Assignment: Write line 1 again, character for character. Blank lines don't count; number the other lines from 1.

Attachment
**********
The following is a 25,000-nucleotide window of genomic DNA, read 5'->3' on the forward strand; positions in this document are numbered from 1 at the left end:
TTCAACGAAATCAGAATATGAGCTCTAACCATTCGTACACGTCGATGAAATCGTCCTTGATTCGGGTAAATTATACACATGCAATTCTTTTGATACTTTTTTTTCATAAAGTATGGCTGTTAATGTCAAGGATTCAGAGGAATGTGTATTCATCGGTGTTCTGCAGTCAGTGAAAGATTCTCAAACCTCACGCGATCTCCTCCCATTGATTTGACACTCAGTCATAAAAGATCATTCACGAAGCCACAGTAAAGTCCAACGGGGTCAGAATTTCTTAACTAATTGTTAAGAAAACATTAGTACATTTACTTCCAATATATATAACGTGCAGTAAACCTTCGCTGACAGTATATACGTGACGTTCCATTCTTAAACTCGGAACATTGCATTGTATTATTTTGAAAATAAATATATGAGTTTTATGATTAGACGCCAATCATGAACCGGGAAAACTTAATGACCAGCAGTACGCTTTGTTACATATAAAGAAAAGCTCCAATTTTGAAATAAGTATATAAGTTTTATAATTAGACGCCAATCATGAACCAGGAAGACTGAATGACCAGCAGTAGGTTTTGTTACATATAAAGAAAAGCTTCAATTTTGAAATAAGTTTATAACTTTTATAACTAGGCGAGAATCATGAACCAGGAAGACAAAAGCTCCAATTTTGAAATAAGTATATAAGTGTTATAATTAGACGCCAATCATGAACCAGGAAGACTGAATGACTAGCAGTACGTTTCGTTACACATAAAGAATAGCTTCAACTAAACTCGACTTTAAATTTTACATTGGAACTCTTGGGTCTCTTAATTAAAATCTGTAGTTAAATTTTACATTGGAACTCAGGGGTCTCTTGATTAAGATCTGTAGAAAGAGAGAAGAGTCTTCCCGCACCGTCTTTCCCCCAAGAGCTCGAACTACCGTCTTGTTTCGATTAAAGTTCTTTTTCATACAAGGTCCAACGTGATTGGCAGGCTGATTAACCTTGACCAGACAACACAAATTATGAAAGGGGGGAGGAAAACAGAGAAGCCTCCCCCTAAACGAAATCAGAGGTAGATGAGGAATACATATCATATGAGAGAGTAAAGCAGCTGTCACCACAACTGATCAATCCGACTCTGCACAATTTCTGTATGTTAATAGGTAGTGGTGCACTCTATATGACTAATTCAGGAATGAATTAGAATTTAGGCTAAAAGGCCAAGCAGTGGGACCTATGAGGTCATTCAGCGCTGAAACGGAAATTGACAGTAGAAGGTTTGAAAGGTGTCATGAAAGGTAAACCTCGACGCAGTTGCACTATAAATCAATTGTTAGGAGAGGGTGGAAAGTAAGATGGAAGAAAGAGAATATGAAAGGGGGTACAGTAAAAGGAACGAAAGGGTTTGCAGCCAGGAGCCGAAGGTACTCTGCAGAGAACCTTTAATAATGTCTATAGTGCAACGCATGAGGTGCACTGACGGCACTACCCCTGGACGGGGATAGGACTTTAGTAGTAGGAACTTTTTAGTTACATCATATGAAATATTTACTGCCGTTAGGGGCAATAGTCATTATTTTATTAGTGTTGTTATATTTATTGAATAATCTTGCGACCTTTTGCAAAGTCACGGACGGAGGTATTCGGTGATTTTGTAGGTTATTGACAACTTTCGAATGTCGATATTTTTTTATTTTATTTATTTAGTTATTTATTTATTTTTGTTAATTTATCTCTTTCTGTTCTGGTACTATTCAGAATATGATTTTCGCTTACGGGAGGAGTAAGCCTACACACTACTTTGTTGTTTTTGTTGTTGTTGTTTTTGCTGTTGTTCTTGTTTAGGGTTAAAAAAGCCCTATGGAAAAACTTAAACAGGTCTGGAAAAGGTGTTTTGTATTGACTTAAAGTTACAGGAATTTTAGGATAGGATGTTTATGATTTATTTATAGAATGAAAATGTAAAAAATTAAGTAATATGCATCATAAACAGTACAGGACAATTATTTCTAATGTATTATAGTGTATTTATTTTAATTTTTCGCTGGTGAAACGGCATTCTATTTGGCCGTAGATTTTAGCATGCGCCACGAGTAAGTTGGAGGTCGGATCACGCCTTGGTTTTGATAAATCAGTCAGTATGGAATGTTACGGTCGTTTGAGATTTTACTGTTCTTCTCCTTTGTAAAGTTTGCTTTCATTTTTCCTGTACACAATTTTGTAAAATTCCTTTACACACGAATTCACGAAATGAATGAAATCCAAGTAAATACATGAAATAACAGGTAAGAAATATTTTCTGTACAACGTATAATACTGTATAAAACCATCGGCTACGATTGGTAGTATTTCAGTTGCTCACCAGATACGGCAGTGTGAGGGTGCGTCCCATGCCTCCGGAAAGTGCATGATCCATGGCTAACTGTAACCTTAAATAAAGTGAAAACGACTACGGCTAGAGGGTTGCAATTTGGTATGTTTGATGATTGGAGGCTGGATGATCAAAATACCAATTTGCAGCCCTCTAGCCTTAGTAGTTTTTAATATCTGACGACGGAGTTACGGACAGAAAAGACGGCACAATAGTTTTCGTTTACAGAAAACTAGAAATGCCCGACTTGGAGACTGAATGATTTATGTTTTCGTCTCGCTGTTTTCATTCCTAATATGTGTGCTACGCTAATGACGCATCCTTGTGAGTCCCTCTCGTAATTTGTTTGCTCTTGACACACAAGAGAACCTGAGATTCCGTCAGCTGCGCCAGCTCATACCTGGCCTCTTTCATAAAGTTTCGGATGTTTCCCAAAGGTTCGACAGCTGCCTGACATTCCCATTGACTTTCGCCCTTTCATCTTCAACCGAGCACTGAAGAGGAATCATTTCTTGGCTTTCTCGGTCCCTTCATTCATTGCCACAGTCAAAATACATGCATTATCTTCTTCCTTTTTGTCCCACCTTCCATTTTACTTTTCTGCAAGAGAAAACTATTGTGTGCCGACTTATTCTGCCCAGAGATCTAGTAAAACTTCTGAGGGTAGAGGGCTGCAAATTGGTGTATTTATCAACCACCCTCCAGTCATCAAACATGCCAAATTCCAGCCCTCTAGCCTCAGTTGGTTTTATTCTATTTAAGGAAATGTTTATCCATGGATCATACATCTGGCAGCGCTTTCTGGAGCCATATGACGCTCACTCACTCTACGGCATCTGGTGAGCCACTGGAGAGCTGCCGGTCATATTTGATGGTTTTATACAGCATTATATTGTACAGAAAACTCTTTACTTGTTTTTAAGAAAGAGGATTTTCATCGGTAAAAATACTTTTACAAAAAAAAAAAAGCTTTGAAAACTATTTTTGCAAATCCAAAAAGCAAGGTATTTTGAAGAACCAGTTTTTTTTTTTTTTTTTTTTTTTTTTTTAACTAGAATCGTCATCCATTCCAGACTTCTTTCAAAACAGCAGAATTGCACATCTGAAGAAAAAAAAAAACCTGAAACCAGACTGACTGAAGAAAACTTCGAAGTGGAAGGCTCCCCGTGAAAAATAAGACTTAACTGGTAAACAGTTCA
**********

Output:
The following is a 25,000-nucleotide window of genomic DNA, read 5'->3' on the forward strand; positions in this document are numbered from 1 at the left end: